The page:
The Victim-Witness Assistance Unit (VWAU) of the United States Attorney's Office provides services for hundreds of victims and witnesses of federal crimes each year and ensures that the voices and needs of crime victims remain uppermost in our minds throughout the judicial process. The VWAU consists of Shirley Estreicher, the Victim-Witness Program Manager, and Rosa Salloum, a Victim-Witness Specialist. The VWAU can be reached at (973) 645-2893 or (973) 297-2073.
Rights of Crime Victims
Federal crime victims* have the following rights, as set forth in the Justice for All Act of 2004, 18 U.S.C. § 3771:
(1) The right to be reasonably protected from the accused.
(2) The right to reasonable, accurate, and timely notice of any public court proceeding, or any parole proceeding, involving the crime or of any release or escape of the accused.
(3) The right not to be excluded from any such public court proceeding, unless the court, after receiving clear and convincing evidence, determines that testimony by the victim would be materially altered if the victim heard other testimony at that proceeding.
(4) The right to be reasonably heard at any public proceeding in the district court involving release, plea, sentencing, or any parole proceeding.
(5) The reasonable right to confer with the attorney for the Government in the case.
(6) The right to full and timely restitution as provided in law.
(7) The right to proceedings free from unreasonable delay.
(8) The right to be treated with fairness and with respect for the victim's dignity and privacy.
*Under the statute, "the term ‘crime victim' means a person directly and proximately harmed as a result of the commission of a Federal offense or an offense in the District of Columbia. In the case of a crime victim who is under 18 years of age, incompetent, incapacitated, or deceased, the legal guardians of the crime victim or the representatives of the crime victim's estate, family members, or any other persons appointed as suitable by the court, may assume the crime victim's rights under this chapter, but in no event shall the defendant be named as such guardian or representative."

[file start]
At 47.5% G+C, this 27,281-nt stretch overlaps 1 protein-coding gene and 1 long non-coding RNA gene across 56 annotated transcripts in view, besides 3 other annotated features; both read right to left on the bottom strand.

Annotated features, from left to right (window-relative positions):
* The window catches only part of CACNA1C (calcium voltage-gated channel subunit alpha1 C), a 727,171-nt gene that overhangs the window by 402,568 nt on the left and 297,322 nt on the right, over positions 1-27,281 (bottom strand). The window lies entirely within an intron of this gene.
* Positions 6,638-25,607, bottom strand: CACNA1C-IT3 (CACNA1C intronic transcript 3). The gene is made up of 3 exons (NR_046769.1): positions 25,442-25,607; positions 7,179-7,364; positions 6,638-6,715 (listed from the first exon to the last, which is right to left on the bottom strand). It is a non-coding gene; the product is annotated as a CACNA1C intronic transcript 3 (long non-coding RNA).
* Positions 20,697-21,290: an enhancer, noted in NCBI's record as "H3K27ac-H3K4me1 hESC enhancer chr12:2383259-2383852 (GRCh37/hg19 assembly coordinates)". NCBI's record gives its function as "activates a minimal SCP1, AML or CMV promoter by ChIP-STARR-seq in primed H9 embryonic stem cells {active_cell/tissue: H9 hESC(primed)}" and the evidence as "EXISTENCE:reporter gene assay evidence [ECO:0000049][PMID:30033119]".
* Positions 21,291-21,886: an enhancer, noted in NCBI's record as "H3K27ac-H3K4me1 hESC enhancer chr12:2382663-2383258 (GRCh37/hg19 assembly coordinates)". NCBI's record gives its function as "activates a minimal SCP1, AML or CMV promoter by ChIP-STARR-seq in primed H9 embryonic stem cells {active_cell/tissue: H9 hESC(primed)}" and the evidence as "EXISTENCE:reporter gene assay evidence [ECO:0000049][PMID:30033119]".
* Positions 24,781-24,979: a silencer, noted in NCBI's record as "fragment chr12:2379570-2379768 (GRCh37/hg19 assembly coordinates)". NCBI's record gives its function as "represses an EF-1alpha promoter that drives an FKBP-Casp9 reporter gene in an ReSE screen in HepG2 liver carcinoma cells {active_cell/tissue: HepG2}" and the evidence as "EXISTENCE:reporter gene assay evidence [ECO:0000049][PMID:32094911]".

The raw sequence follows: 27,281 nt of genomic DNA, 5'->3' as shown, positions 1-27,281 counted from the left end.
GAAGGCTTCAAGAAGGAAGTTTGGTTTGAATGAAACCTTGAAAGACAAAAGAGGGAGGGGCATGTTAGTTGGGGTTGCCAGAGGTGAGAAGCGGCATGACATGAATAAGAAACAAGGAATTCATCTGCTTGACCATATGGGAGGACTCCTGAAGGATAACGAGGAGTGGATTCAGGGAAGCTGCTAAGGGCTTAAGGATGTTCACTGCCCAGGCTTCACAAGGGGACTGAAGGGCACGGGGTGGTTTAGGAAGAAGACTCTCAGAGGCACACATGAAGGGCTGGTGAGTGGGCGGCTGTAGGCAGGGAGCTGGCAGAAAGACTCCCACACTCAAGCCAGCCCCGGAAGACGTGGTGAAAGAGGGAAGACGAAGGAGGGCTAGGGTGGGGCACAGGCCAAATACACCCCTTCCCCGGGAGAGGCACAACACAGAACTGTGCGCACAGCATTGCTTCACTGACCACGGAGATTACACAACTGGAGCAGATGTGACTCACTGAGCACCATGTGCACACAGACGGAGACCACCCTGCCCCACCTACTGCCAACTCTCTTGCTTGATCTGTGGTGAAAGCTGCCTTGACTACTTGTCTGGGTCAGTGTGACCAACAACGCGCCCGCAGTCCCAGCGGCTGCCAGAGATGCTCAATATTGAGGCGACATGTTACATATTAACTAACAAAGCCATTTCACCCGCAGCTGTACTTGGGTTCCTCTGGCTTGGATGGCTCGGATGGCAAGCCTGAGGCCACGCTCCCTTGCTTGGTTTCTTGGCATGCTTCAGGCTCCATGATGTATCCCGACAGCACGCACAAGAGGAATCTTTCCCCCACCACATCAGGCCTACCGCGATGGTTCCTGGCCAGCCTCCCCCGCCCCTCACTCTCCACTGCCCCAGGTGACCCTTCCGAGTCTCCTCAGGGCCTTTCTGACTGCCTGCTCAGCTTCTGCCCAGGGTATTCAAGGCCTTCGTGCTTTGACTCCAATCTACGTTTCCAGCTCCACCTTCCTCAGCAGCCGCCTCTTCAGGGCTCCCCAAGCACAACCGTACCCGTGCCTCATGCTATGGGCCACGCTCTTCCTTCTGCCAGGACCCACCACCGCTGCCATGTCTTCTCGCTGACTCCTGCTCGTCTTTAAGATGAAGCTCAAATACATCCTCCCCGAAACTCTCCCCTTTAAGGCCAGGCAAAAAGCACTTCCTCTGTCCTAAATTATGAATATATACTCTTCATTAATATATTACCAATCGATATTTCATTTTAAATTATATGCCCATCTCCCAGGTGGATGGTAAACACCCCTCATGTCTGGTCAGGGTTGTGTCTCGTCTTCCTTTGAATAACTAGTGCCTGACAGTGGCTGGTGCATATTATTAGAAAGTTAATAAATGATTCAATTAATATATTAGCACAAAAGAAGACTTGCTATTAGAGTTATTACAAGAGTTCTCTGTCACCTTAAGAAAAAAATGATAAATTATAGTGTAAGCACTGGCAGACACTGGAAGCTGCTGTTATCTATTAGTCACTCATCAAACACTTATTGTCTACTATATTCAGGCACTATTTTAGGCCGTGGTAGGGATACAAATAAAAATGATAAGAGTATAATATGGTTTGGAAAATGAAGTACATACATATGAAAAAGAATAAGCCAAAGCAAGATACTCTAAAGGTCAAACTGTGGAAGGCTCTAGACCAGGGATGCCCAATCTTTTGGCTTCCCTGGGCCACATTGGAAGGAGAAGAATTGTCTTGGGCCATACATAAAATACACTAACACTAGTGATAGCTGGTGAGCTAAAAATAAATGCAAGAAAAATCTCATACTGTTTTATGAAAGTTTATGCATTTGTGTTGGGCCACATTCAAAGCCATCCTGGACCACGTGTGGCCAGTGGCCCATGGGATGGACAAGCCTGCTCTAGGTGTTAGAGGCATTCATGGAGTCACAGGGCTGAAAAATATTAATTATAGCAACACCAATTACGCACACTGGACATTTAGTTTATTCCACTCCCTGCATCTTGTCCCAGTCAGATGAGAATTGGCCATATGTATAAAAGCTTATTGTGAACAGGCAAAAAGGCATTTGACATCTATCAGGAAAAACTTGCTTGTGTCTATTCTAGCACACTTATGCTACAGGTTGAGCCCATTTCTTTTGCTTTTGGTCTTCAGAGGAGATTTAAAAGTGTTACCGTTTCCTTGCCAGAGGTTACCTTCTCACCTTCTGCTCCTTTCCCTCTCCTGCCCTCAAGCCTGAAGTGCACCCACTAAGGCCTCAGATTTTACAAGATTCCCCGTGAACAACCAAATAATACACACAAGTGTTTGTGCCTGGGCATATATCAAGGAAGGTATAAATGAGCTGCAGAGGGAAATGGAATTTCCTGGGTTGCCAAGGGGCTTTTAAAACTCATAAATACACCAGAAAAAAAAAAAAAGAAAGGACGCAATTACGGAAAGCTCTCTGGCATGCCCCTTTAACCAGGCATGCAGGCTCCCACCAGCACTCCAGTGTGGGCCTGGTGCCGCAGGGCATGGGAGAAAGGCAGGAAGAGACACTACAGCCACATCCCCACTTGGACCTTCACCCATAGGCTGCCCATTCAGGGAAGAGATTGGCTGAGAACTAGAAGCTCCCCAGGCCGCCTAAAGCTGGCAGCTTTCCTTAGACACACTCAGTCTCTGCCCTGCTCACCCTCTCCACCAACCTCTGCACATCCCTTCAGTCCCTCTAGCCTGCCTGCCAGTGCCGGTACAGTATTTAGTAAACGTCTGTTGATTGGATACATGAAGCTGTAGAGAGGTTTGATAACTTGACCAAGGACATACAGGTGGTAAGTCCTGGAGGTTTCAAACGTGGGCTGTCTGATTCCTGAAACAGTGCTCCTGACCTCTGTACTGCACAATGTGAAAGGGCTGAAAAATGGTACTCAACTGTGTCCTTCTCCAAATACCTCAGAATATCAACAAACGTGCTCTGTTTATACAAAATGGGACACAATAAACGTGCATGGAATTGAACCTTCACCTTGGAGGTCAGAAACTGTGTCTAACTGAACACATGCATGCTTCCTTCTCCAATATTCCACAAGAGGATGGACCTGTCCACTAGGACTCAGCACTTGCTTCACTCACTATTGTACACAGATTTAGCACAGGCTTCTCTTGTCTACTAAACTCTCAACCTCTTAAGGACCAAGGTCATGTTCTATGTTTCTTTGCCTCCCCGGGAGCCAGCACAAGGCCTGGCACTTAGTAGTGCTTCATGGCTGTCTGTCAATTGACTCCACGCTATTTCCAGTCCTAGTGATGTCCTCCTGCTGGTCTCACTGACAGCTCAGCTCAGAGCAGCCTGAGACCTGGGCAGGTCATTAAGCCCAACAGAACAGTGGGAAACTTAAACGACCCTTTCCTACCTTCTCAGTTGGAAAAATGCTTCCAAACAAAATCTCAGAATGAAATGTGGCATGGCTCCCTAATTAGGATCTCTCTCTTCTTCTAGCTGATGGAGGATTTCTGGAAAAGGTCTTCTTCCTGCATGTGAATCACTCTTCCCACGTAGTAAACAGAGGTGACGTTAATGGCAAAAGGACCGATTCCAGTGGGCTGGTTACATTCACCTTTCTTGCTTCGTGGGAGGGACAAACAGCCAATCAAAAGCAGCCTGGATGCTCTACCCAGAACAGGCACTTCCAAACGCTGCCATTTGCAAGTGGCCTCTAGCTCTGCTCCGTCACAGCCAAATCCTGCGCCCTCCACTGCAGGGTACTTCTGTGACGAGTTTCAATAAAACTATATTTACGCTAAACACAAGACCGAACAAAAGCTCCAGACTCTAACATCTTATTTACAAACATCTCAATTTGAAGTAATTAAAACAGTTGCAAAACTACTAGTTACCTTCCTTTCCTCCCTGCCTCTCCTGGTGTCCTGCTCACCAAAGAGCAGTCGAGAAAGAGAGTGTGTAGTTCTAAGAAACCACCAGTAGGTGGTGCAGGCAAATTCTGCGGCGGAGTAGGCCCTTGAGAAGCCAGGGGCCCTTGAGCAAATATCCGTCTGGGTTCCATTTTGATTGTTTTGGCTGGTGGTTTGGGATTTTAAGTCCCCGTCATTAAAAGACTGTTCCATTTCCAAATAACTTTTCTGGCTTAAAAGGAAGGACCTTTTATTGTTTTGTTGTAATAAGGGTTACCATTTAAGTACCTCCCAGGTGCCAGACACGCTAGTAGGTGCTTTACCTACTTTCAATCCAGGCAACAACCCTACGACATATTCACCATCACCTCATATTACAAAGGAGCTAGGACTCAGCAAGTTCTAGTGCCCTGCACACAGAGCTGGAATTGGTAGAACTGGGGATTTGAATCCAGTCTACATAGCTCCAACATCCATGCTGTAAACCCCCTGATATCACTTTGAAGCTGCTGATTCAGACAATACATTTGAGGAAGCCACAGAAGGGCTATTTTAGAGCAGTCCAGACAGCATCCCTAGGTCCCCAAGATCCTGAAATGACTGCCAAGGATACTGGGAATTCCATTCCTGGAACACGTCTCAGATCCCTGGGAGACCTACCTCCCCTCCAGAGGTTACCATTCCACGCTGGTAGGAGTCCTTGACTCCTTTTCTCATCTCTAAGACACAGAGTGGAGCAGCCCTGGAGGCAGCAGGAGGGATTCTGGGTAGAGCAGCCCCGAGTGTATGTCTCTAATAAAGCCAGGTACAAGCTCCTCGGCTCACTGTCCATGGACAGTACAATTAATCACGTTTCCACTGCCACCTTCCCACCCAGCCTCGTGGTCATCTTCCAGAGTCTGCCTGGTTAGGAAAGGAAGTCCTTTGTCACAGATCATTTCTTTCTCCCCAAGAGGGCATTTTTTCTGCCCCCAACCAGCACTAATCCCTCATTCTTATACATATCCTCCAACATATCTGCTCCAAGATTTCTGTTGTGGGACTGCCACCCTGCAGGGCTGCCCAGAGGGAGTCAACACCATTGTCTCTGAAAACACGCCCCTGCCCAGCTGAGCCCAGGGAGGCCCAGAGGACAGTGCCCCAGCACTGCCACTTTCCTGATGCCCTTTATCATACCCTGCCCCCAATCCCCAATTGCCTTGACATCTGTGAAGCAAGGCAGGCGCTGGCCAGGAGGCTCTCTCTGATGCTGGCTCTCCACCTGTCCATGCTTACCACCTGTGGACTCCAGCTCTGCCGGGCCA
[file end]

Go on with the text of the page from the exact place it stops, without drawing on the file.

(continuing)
Services Provided by the Victim-Witness Assistance Unit
Informs victims of services available, directing them to community resources and social services that can provide additional assistance.
Orients victims and witnesses to the criminal justice system, explaining the criminal justice process and court procedures.
Notifies victims and witnesses of the status of cases, court appearances, and case dispositions.
Arranges accommodations and transportation services, when appropriate.
Provides victims with information about court-ordered restitution.
Informs victims and witnesses of the availability of witness fees and reimbursement of expenses.
Assists victims with prompt return of personal property held as evidence in a criminal case.
Escorts victims and witnesses from the reception area to the courtroom in which they are to testify.
The Victim-Witness Assistance Program provides many important services for crime victims, including crisis support, peer support, referral to counseling, advocacy within the justice system, and, in some cases, emergency shelter. However, we cannot make financial rewards, do not provide legal advice, and cannot pay for the replacement of stolen or damaged property.
Victims of Crime Compensation Board
Compensation for losses due to injuries is available to eligible victims of violent crime through the Victims of Crime Compensation Board, 50 Park Place, Newark, New Jersey 07102, telephone 973-648-2107. In the case of the death of the victim, payment may be ordered to or for the benefit of the dependants of the deceased victim.
The following links provide additional information for victims of certain crimes:
Information for Victims of Trafficking in Persons and Forced Labor (link provided by the Civil Division of the Department of Justice)
Trafficking in Persons: A Guide for Non-Governmental Organizations (link to a brochure provided by the Women's Bureau of the U.S. Department of Labor)